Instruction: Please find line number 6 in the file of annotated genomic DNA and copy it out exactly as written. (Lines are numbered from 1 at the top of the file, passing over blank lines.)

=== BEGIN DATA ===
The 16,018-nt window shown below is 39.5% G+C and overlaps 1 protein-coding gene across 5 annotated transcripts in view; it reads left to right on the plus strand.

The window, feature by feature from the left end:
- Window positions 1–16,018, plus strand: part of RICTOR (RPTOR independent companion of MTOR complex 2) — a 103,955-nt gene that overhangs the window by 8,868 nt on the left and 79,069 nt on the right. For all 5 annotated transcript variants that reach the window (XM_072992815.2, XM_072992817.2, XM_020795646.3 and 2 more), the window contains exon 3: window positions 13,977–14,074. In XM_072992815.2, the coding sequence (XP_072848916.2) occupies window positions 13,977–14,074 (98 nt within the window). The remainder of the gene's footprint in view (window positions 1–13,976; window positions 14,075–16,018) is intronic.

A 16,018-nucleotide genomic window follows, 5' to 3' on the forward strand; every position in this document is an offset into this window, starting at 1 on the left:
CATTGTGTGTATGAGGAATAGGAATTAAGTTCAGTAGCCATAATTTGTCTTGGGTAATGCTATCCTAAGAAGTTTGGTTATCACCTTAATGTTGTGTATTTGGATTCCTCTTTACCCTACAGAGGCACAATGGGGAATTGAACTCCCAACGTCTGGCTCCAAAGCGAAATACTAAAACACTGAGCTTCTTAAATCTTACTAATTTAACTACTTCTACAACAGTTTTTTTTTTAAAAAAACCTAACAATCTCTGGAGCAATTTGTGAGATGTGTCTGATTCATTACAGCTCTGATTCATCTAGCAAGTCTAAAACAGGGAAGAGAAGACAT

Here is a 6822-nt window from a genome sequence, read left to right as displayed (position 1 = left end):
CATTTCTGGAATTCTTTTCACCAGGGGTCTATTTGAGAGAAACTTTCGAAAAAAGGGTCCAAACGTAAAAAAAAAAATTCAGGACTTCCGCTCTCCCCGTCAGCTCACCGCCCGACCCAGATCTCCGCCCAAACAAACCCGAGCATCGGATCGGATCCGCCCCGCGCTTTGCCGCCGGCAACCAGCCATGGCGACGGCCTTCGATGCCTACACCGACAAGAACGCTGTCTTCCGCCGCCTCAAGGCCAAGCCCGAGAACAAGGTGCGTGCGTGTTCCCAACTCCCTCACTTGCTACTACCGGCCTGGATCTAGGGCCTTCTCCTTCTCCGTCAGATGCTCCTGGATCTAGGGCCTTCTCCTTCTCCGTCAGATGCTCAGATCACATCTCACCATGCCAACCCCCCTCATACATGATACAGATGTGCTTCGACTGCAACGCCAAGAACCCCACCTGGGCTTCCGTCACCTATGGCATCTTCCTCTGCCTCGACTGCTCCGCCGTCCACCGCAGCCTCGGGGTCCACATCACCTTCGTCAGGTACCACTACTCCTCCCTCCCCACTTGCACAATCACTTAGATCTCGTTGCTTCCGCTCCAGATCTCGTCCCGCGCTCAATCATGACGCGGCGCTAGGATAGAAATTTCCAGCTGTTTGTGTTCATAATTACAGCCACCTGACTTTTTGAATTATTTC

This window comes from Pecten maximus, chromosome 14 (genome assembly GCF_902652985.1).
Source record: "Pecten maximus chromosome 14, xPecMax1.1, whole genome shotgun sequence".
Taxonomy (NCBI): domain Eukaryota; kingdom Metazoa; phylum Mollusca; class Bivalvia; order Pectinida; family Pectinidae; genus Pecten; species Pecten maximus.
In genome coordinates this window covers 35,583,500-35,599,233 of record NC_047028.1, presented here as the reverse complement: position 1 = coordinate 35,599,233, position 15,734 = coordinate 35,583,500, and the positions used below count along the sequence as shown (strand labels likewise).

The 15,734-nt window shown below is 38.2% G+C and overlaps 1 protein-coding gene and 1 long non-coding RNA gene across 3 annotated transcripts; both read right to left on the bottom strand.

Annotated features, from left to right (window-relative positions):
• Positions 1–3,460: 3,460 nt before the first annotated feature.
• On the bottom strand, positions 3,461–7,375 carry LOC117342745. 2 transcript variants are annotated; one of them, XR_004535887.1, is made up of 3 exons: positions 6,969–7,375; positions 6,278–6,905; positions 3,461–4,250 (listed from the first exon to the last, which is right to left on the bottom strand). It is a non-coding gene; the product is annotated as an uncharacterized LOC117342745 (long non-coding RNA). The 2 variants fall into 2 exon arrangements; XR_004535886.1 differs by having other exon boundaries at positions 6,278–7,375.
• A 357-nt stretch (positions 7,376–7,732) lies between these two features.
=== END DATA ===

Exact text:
Here is a 6822-nt window from a genome sequence, read left to right as displayed (position 1 = left end):